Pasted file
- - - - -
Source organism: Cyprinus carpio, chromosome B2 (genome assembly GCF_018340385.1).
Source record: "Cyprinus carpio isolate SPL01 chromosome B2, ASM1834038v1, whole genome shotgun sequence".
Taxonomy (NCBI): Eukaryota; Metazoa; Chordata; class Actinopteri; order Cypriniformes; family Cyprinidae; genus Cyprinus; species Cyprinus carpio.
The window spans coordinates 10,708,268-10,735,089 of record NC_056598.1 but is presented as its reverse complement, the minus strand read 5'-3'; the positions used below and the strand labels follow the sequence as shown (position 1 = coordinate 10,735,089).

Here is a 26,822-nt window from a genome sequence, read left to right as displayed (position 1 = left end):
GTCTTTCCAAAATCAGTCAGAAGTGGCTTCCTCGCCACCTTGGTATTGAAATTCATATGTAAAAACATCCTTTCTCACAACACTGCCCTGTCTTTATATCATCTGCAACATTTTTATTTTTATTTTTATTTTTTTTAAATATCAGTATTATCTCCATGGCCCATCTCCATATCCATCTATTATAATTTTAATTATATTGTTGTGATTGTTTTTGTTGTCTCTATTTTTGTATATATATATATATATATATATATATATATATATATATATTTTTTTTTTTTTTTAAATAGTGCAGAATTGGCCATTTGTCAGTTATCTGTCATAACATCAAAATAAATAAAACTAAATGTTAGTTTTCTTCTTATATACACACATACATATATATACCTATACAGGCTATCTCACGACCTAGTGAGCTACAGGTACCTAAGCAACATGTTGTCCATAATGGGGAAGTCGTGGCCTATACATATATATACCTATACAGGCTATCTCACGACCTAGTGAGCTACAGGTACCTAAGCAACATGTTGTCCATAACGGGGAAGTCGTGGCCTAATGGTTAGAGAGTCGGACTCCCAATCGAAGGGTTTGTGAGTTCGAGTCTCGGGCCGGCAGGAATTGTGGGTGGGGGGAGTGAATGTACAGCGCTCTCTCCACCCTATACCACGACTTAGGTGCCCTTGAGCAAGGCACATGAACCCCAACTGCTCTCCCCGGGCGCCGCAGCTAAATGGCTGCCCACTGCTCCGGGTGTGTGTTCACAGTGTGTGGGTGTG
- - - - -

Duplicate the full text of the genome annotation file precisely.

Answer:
Source organism: Cyprinus carpio, chromosome B2 (genome assembly GCF_018340385.1).
Source record: "Cyprinus carpio isolate SPL01 chromosome B2, ASM1834038v1, whole genome shotgun sequence".
Taxonomy (NCBI): Eukaryota; Metazoa; Chordata; class Actinopteri; order Cypriniformes; family Cyprinidae; genus Cyprinus; species Cyprinus carpio.
The window spans coordinates 10,708,268-10,735,089 of record NC_056598.1 but is presented as its reverse complement, the minus strand read 5'-3'; the positions used below and the strand labels follow the sequence as shown (position 1 = coordinate 10,735,089).

Here is a 26,822-nt window from a genome sequence, read left to right as displayed (position 1 = left end):
GTCTTTCCAAAATCAGTCAGAAGTGGCTTCCTCGCCACCTTGGTATTGAAATTCATATGTAAAAACATCCTTTCTCACAACACTGCCCTGTCTTTATATCATCTGCAACATTTTTATTTTTATTTTTATTTTTTTTAAATATCAGTATTATCTCCATGGCCCATCTCCATATCCATCTATTATAATTTTAATTATATTGTTGTGATTGTTTTTGTTGTCTCTATTTTTGTATATATATATATATATATATATATATATATATATATATATTTTTTTTTTTTTTTAAATAGTGCAGAATTGGCCATTTGTCAGTTATCTGTCATAACATCAAAATAAATAAAACTAAATGTTAGTTTTCTTCTTATATACACACATACATATATATACCTATACAGGCTATCTCACGACCTAGTGAGCTACAGGTACCTAAGCAACATGTTGTCCATAATGGGGAAGTCGTGGCCTATACATATATATACCTATACAGGCTATCTCACGACCTAGTGAGCTACAGGTACCTAAGCAACATGTTGTCCATAACGGGGAAGTCGTGGCCTAATGGTTAGAGAGTCGGACTCCCAATCGAAGGGTTTGTGAGTTCGAGTCTCGGGCCGGCAGGAATTGTGGGTGGGGGGAGTGAATGTACAGCGCTCTCTCCACCCTATACCACGACTTAGGTGCCCTTGAGCAAGGCACATGAACCCCAACTGCTCTCCCCGGGCGCCGCAGCTAAATGGCTGCCCACTGCTCCGGGTGTGTGTTCACAGTGTGTGGGTGTG